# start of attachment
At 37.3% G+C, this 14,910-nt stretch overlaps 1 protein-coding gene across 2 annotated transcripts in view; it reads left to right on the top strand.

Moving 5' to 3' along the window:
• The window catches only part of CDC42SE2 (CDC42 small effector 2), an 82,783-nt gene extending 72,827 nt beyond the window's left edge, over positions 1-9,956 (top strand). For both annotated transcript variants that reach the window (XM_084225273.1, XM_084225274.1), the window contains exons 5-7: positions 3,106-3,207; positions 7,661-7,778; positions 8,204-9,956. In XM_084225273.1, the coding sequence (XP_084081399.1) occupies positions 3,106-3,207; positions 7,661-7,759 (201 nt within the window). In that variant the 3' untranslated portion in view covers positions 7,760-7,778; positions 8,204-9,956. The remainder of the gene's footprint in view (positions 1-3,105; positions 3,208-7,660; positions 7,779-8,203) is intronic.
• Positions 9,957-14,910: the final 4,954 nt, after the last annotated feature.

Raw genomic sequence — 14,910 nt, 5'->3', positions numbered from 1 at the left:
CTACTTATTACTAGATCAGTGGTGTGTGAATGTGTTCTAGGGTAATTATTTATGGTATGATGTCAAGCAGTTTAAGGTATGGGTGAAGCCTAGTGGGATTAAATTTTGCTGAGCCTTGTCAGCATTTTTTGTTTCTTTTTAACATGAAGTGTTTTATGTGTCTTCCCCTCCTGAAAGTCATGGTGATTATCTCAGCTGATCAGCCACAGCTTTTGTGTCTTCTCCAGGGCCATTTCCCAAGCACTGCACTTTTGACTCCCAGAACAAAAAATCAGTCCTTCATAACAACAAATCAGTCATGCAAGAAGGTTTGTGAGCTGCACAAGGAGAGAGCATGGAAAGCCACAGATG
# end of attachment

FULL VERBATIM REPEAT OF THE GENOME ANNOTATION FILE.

At 37.3% G+C, this 14,910-nt stretch overlaps 1 protein-coding gene across 2 annotated transcripts in view; it reads left to right on the top strand.

Moving 5' to 3' along the window:
• The window catches only part of CDC42SE2 (CDC42 small effector 2), an 82,783-nt gene extending 72,827 nt beyond the window's left edge, over positions 1-9,956 (top strand). For both annotated transcript variants that reach the window (XM_084225273.1, XM_084225274.1), the window contains exons 5-7: positions 3,106-3,207; positions 7,661-7,778; positions 8,204-9,956. In XM_084225273.1, the coding sequence (XP_084081399.1) occupies positions 3,106-3,207; positions 7,661-7,759 (201 nt within the window). In that variant the 3' untranslated portion in view covers positions 7,760-7,778; positions 8,204-9,956. The remainder of the gene's footprint in view (positions 1-3,105; positions 3,208-7,660; positions 7,779-8,203) is intronic.
• Positions 9,957-14,910: the final 4,954 nt, after the last annotated feature.

Raw genomic sequence — 14,910 nt, 5'->3', positions numbered from 1 at the left:
CTACTTATTACTAGATCAGTGGTGTGTGAATGTGTTCTAGGGTAATTATTTATGGTATGATGTCAAGCAGTTTAAGGTATGGGTGAAGCCTAGTGGGATTAAATTTTGCTGAGCCTTGTCAGCATTTTTTGTTTCTTTTTAACATGAAGTGTTTTATGTGTCTTCCCCTCCTGAAAGTCATGGTGATTATCTCAGCTGATCAGCCACAGCTTTTGTGTCTTCTCCAGGGCCATTTCCCAAGCACTGCACTTTTGACTCCCAGAACAAAAAATCAGTCCTTCATAACAACAAATCAGTCATGCAAGAAGGTTTGTGAGCTGCACAAGGAGAGAGCATGGAAAGCCACAGATG